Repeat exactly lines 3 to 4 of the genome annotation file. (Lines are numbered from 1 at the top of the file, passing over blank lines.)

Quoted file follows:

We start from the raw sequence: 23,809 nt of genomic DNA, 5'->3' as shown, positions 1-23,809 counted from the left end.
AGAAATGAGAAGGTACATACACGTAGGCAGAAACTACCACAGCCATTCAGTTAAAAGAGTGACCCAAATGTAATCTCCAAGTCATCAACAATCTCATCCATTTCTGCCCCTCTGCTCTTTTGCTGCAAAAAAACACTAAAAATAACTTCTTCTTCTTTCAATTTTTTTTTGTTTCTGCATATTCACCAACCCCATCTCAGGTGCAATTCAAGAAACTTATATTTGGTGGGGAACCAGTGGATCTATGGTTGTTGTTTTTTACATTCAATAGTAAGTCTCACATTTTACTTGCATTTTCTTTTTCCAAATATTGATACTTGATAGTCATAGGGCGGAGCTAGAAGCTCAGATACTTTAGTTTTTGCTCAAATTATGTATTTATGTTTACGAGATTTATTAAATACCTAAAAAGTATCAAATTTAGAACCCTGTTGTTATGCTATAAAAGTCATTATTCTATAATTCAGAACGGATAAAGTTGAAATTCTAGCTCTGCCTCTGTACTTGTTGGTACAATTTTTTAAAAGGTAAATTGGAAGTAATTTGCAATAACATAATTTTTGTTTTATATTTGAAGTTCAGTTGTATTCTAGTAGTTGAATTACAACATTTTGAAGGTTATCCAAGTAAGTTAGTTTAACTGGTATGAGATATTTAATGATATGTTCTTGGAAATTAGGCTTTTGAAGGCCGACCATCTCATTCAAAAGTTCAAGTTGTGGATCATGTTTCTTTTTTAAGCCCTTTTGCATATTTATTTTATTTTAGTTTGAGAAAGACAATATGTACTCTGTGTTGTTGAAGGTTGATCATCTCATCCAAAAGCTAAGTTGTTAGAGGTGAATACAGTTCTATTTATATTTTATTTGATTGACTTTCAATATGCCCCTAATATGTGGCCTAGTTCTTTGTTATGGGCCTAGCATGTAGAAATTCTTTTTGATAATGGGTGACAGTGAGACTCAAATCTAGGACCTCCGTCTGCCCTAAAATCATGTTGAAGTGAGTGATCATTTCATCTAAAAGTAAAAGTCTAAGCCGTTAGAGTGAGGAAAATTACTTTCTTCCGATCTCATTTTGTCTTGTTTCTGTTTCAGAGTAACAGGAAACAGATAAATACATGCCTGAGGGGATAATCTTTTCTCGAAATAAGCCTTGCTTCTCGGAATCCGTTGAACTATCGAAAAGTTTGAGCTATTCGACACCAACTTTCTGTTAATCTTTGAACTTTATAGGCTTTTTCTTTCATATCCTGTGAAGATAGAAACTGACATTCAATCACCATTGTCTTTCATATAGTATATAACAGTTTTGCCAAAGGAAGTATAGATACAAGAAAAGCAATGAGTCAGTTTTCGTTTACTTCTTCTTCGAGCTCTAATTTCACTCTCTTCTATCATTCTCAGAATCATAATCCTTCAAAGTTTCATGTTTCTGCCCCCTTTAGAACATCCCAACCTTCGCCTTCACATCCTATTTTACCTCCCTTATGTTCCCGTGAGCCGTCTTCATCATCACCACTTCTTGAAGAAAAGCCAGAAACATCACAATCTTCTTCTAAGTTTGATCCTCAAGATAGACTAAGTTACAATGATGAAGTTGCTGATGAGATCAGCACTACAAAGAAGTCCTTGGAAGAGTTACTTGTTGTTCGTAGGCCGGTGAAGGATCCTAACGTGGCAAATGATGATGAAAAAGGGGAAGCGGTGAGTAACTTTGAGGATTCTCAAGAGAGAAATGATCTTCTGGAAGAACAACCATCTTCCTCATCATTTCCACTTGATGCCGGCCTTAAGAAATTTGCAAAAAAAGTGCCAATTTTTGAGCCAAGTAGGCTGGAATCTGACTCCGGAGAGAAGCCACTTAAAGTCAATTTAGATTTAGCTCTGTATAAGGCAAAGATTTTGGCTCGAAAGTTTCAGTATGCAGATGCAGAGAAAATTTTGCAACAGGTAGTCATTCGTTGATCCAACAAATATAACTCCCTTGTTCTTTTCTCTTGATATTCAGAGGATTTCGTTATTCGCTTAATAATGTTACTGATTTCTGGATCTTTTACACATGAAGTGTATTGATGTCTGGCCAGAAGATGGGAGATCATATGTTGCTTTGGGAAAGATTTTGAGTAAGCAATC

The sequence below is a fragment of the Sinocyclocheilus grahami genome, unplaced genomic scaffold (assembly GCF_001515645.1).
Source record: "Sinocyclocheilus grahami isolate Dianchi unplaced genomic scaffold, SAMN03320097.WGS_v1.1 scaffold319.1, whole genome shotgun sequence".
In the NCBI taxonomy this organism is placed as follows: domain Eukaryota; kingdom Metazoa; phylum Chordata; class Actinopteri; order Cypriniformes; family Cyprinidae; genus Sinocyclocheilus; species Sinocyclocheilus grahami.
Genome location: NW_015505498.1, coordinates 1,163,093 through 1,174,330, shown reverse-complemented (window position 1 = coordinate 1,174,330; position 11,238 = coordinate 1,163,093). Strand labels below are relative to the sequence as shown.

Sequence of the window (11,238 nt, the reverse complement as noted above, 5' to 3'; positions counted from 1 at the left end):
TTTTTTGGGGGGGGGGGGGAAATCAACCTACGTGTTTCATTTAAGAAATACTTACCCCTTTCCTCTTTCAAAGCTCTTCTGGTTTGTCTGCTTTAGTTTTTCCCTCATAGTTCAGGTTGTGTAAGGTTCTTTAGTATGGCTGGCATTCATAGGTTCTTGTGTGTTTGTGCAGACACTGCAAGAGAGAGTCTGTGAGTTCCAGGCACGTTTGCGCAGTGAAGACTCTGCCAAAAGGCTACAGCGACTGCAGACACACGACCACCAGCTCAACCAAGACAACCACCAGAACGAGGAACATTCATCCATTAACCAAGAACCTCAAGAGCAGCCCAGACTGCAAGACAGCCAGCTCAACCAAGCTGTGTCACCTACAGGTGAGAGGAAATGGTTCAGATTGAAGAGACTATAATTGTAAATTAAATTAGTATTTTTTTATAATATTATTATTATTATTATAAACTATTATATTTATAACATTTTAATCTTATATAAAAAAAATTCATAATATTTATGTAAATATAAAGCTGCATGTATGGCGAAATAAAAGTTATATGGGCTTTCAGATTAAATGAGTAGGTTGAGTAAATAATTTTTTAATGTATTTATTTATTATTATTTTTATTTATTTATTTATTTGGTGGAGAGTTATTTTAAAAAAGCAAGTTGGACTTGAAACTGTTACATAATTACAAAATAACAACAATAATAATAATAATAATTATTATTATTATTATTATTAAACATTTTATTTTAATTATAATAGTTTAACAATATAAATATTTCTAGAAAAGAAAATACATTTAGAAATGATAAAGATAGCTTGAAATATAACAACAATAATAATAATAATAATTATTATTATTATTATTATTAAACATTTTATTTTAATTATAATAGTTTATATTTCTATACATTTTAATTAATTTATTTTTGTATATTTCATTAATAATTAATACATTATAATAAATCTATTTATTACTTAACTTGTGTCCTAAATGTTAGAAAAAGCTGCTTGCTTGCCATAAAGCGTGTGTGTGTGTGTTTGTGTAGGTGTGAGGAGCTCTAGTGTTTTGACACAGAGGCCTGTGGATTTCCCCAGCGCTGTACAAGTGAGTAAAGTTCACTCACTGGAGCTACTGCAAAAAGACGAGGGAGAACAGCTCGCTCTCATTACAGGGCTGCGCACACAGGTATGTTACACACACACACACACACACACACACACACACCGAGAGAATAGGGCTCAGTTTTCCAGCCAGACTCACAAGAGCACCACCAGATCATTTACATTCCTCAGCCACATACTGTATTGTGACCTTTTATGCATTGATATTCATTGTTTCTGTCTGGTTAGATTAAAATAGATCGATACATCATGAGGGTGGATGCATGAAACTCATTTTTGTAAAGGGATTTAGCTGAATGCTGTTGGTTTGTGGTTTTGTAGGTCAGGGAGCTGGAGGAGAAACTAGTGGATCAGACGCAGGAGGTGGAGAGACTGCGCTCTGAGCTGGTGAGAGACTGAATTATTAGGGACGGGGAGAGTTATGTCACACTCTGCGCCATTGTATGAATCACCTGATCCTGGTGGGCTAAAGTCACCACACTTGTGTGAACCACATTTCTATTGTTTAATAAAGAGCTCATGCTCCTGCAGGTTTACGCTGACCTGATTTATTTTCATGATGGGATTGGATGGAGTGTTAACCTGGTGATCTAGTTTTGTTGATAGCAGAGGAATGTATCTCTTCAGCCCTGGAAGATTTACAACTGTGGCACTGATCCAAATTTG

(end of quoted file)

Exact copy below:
The sequence below is a fragment of the Sinocyclocheilus grahami genome, unplaced genomic scaffold (assembly GCF_001515645.1).
Source record: "Sinocyclocheilus grahami isolate Dianchi unplaced genomic scaffold, SAMN03320097.WGS_v1.1 scaffold319.1, whole genome shotgun sequence".